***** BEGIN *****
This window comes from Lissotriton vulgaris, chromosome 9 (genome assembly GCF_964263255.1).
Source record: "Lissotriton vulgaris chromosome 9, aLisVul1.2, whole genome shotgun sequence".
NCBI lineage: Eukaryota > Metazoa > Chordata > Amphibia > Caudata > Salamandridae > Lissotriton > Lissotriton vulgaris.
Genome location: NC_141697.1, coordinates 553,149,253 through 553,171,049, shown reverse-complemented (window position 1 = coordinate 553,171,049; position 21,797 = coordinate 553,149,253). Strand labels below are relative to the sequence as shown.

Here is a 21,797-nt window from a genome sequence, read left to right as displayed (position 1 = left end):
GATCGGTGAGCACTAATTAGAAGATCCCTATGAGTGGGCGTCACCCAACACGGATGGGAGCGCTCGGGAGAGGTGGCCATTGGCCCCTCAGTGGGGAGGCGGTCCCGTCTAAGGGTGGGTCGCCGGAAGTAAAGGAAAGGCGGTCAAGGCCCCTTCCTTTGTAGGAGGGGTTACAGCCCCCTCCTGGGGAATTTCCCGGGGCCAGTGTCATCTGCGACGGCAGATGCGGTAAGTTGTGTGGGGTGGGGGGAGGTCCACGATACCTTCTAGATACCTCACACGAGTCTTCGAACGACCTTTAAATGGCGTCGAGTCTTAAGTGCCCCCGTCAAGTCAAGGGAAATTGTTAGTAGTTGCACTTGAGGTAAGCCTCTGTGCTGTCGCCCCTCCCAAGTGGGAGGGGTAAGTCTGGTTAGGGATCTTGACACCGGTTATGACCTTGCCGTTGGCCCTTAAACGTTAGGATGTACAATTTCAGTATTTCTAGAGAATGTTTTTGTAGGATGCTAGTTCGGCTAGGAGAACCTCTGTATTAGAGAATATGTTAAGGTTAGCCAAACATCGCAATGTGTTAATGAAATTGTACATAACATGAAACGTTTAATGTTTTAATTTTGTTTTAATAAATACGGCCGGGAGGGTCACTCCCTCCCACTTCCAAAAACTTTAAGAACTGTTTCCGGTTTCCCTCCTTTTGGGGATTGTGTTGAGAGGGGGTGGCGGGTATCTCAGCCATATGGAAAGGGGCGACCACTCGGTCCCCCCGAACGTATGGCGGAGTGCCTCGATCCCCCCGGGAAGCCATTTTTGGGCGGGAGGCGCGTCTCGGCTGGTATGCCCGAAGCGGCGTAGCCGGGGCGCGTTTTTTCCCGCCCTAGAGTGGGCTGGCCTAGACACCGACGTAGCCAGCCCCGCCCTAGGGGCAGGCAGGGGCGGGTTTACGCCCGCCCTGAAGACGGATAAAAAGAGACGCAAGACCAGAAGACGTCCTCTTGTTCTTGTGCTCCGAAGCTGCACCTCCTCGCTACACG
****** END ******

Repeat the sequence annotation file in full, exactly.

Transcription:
This window comes from Lissotriton vulgaris, chromosome 9 (genome assembly GCF_964263255.1).
Source record: "Lissotriton vulgaris chromosome 9, aLisVul1.2, whole genome shotgun sequence".
NCBI lineage: Eukaryota > Metazoa > Chordata > Amphibia > Caudata > Salamandridae > Lissotriton > Lissotriton vulgaris.
Genome location: NC_141697.1, coordinates 553,149,253 through 553,171,049, shown reverse-complemented (window position 1 = coordinate 553,171,049; position 21,797 = coordinate 553,149,253). Strand labels below are relative to the sequence as shown.

Here is a 21,797-nt window from a genome sequence, read left to right as displayed (position 1 = left end):
GATCGGTGAGCACTAATTAGAAGATCCCTATGAGTGGGCGTCACCCAACACGGATGGGAGCGCTCGGGAGAGGTGGCCATTGGCCCCTCAGTGGGGAGGCGGTCCCGTCTAAGGGTGGGTCGCCGGAAGTAAAGGAAAGGCGGTCAAGGCCCCTTCCTTTGTAGGAGGGGTTACAGCCCCCTCCTGGGGAATTTCCCGGGGCCAGTGTCATCTGCGACGGCAGATGCGGTAAGTTGTGTGGGGTGGGGGGAGGTCCACGATACCTTCTAGATACCTCACACGAGTCTTCGAACGACCTTTAAATGGCGTCGAGTCTTAAGTGCCCCCGTCAAGTCAAGGGAAATTGTTAGTAGTTGCACTTGAGGTAAGCCTCTGTGCTGTCGCCCCTCCCAAGTGGGAGGGGTAAGTCTGGTTAGGGATCTTGACACCGGTTATGACCTTGCCGTTGGCCCTTAAACGTTAGGATGTACAATTTCAGTATTTCTAGAGAATGTTTTTGTAGGATGCTAGTTCGGCTAGGAGAACCTCTGTATTAGAGAATATGTTAAGGTTAGCCAAACATCGCAATGTGTTAATGAAATTGTACATAACATGAAACGTTTAATGTTTTAATTTTGTTTTAATAAATACGGCCGGGAGGGTCACTCCCTCCCACTTCCAAAAACTTTAAGAACTGTTTCCGGTTTCCCTCCTTTTGGGGATTGTGTTGAGAGGGGGTGGCGGGTATCTCAGCCATATGGAAAGGGGCGACCACTCGGTCCCCCCGAACGTATGGCGGAGTGCCTCGATCCCCCCGGGAAGCCATTTTTGGGCGGGAGGCGCGTCTCGGCTGGTATGCCCGAAGCGGCGTAGCCGGGGCGCGTTTTTTCCCGCCCTAGAGTGGGCTGGCCTAGACACCGACGTAGCCAGCCCCGCCCTAGGGGCAGGCAGGGGCGGGTTTACGCCCGCCCTGAAGACGGATAAAAAGAGACGCAAGACCAGAAGACGTCCTCTTGTTCTTGTGCTCCGAAGCTGCACCTCCTCGCTACACG